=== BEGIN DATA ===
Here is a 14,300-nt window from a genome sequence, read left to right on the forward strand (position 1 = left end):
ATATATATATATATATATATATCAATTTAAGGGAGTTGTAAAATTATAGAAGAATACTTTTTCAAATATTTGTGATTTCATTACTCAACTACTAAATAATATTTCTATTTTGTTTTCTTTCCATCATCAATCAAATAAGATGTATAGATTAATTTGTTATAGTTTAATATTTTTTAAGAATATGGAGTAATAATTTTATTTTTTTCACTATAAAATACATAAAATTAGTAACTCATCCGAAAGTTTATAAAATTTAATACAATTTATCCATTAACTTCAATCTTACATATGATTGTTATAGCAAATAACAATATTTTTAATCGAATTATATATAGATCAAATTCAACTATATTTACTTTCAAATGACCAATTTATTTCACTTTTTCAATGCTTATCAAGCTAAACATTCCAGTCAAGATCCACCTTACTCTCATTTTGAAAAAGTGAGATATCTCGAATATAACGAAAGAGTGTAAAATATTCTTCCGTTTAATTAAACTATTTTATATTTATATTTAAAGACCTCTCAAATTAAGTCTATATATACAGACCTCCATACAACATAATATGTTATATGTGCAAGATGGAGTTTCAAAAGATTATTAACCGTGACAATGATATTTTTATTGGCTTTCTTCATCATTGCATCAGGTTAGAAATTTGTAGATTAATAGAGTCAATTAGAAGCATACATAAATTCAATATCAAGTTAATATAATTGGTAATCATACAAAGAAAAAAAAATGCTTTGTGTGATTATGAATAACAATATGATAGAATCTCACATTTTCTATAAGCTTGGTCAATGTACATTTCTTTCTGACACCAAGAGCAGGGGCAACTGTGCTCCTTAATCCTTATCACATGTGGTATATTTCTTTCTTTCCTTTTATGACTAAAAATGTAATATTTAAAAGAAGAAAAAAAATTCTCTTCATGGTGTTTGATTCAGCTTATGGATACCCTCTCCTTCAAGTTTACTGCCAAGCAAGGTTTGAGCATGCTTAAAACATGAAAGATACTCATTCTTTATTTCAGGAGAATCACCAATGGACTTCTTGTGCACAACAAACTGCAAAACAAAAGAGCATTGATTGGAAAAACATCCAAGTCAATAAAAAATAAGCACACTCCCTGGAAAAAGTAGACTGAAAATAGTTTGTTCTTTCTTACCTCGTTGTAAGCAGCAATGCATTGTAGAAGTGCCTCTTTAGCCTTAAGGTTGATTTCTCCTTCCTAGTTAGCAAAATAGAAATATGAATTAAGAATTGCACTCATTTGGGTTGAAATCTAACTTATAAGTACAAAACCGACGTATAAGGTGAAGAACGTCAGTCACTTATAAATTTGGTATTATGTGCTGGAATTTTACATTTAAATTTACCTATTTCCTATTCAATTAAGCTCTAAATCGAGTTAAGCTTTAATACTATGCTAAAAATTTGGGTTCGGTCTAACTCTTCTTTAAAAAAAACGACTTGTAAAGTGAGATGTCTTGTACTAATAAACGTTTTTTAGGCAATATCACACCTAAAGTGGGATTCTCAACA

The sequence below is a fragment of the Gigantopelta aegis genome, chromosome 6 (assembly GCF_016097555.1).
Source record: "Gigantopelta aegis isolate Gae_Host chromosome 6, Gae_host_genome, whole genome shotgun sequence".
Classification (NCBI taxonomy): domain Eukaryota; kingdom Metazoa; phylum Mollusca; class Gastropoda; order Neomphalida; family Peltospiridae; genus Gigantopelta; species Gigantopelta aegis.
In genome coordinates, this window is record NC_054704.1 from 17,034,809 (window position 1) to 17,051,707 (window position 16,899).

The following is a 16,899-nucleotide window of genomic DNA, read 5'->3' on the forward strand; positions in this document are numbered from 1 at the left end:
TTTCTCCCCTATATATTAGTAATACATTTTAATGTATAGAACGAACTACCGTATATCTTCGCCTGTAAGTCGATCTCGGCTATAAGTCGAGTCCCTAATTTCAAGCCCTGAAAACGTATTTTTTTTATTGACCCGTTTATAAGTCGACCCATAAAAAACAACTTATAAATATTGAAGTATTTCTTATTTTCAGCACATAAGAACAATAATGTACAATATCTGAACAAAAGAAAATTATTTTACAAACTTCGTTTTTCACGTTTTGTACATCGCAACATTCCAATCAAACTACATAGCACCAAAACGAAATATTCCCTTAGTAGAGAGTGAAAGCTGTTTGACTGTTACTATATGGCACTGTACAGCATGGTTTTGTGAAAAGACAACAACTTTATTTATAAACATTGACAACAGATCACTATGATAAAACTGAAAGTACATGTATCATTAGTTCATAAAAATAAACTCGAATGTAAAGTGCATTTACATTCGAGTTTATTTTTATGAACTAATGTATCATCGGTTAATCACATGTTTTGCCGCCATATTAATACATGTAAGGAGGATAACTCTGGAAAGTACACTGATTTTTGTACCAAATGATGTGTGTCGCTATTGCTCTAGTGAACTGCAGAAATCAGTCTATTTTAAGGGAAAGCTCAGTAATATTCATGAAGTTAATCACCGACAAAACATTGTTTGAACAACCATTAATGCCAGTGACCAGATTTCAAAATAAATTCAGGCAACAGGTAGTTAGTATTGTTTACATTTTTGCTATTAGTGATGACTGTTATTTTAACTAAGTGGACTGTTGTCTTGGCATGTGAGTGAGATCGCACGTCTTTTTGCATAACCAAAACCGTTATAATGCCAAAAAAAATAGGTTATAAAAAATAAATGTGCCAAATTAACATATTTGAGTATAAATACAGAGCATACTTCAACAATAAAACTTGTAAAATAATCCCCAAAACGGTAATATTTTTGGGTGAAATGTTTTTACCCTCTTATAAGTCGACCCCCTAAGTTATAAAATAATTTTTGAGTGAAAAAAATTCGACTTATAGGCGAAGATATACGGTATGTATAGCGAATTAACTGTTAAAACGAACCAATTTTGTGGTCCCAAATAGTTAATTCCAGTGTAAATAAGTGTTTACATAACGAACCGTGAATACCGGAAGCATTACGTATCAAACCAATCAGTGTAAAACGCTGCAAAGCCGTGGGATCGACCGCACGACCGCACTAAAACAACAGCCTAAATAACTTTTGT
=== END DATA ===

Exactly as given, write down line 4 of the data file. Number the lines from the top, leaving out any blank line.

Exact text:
Source record: "Gigantopelta aegis isolate Gae_Host chromosome 6, Gae_host_genome, whole genome shotgun sequence".